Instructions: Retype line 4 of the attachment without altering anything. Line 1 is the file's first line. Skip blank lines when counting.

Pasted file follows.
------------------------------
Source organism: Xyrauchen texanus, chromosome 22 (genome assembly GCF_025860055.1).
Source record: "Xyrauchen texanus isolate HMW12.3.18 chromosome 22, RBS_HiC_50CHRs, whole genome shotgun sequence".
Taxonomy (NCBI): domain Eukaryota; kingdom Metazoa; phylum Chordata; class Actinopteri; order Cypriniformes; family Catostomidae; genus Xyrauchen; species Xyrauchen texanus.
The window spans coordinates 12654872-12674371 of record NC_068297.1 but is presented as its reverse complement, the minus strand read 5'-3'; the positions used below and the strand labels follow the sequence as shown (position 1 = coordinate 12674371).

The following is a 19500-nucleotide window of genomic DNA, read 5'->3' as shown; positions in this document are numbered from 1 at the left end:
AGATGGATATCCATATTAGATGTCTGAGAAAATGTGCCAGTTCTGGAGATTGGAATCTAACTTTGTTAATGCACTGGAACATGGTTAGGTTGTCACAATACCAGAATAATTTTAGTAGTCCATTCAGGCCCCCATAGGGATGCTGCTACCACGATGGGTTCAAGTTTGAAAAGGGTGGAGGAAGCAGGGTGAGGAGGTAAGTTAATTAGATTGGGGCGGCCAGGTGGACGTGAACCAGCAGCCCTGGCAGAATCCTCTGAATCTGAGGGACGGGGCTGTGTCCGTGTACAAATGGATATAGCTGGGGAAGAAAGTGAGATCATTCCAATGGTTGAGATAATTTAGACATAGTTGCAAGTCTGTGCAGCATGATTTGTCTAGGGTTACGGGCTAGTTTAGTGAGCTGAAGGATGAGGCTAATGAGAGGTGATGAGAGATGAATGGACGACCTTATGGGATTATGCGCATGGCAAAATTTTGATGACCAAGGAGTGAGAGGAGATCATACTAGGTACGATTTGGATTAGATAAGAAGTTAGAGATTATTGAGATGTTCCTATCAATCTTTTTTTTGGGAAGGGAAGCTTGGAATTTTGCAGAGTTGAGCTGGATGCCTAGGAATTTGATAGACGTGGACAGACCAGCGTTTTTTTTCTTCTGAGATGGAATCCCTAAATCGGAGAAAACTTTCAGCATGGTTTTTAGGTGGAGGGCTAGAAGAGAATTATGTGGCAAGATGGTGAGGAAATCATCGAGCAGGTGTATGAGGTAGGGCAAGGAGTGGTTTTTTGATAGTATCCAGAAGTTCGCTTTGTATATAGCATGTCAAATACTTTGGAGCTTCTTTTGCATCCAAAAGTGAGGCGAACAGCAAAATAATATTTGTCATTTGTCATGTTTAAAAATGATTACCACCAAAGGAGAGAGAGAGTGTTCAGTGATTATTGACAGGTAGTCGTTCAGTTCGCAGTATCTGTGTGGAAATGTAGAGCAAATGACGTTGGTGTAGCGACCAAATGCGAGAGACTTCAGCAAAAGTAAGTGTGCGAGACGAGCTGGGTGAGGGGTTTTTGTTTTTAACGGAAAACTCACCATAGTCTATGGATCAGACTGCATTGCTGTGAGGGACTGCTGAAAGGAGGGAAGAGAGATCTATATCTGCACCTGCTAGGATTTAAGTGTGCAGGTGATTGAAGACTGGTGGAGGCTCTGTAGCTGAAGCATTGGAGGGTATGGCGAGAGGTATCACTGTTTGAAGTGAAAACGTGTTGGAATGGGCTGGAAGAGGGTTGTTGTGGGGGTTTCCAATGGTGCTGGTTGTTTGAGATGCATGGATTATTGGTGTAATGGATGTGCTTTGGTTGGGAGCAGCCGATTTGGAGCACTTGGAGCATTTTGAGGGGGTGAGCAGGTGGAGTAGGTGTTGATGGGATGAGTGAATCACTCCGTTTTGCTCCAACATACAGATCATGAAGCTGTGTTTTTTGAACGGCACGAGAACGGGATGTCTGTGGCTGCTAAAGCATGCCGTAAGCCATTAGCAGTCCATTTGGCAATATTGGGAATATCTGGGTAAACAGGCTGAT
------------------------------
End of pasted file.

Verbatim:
The window spans coordinates 12654872-12674371 of record NC_068297.1 but is presented as its reverse complement, the minus strand read 5'-3'; the positions used below and the strand labels follow the sequence as shown (position 1 = coordinate 12674371).